What leaders get wrong about data-driven decisionsData-driven decision-making has been hailed as an antidote to the biases of human intuition. Companies have more data than ever, but surveys cast doubt on the effectiveness of data-driven decisions in organizations. The majority of executives say their data analytics initiatives produce disappointing results, and only about a quarter of executives say their data analytics projects produce actionable insights. There is a clue to the problem in the name “data-driven decision-making.” It’s data-driven.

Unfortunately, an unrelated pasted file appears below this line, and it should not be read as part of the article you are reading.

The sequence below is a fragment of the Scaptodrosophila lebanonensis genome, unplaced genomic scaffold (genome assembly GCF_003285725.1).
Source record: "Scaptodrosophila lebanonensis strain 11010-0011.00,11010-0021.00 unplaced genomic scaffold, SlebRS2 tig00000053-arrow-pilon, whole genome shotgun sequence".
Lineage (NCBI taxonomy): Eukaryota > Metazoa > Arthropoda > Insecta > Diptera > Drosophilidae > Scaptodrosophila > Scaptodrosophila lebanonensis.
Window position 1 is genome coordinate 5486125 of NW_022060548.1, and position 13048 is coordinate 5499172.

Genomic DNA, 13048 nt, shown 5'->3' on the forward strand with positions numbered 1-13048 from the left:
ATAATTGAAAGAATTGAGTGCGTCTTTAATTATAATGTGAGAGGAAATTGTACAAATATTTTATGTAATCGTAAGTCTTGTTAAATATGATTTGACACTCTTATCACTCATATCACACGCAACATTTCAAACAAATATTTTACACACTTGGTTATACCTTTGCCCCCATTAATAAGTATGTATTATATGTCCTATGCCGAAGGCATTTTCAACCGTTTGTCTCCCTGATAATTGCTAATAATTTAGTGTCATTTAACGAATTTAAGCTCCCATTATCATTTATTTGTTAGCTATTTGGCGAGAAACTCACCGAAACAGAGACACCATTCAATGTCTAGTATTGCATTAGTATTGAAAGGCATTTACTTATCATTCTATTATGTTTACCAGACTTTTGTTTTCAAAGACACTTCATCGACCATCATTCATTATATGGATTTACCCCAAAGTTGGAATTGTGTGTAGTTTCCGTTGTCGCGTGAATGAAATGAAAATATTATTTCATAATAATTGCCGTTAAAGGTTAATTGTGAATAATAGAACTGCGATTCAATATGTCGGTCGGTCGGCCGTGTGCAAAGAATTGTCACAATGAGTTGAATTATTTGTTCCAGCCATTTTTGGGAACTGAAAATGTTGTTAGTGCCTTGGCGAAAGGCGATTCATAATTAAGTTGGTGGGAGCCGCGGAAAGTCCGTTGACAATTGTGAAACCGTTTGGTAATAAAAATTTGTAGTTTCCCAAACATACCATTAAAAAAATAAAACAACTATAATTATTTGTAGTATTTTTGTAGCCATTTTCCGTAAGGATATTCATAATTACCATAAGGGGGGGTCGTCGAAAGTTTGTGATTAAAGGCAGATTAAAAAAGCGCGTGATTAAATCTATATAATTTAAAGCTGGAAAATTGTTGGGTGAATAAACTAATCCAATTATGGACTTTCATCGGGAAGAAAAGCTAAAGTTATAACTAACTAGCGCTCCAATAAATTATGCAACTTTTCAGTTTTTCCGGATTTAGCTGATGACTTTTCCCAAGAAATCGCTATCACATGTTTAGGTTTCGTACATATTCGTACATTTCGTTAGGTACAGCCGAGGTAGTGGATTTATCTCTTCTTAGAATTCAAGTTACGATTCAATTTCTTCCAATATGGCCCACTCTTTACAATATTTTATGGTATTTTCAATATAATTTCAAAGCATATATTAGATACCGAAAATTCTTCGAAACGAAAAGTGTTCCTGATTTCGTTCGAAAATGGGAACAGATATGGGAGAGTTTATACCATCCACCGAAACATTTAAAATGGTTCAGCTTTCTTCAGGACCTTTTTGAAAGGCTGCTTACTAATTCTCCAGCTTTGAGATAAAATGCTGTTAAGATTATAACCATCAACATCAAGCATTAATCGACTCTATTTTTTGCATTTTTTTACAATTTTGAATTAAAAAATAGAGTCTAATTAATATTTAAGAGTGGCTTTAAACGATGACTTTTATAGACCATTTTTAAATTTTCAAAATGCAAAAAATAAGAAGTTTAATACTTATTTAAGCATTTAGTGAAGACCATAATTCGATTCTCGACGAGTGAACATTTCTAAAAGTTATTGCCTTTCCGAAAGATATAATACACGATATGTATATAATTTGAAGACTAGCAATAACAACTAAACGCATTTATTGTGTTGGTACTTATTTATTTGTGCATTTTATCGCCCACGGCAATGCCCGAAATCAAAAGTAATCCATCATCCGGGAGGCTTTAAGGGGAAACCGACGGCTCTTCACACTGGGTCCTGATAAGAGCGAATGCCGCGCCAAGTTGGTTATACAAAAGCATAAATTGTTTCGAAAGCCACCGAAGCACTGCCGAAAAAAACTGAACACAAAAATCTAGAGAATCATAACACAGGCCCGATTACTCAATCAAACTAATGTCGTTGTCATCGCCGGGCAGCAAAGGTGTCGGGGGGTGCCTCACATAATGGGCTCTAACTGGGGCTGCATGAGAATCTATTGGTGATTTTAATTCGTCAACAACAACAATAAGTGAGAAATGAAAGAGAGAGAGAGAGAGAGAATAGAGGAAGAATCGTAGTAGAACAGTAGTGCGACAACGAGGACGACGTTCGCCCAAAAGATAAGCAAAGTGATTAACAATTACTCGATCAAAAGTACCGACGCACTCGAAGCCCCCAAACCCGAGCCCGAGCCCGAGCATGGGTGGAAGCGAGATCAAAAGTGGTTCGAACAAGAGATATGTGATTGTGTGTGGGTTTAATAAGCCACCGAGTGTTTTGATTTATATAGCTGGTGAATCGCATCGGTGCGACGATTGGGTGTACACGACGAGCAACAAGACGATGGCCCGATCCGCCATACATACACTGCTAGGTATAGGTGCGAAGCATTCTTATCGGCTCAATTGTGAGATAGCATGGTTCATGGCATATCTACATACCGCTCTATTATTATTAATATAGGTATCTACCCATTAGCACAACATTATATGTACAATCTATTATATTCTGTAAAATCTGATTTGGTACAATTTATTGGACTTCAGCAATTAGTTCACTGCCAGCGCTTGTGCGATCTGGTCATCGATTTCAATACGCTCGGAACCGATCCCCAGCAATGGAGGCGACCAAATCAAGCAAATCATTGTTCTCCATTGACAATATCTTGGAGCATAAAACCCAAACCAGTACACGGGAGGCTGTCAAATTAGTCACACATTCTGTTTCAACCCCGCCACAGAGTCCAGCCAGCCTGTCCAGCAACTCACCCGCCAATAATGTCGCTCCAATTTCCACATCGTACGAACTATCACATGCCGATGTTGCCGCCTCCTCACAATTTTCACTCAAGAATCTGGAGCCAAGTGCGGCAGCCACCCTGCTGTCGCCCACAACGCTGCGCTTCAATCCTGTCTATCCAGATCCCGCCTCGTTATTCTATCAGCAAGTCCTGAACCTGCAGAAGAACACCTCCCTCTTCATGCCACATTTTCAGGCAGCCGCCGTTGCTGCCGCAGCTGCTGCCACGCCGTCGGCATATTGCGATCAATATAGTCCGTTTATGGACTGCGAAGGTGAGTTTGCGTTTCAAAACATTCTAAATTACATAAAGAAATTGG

Do people understand the benefit of diversification?Diversification—investing in imperfectly correlated assets—reduces volatility without sacrificing expected returns. Although the expected return of a diversified portfolio is the weighted average return of its constituent parts, the variance of the portfolio is less than the weighted average variance of its constituent parts. Our results suggest that very few people have correct statistical intuitions about the effects of diversification. The average person in our data sees no benefit of diversification in terms of reducing portfolio volatility. Many people, especially those low in financial literacy, believe diversification actually increases the volatility of a portfolio. These people seem to believe that the unpredictability of individual assets compounds when aggregated together. Additionally, most people believe diversification increases the expected return of a portfolio. Many of these people correctly link diversification with the concept of risk reduction but seem to understand risk reduction to mean greater returns on average. We show that these beliefs can lead people to construct investment portfolios that mismatch investors’ risk preferences. Furthermore, these beliefs may help explain why many investors are underdiversified.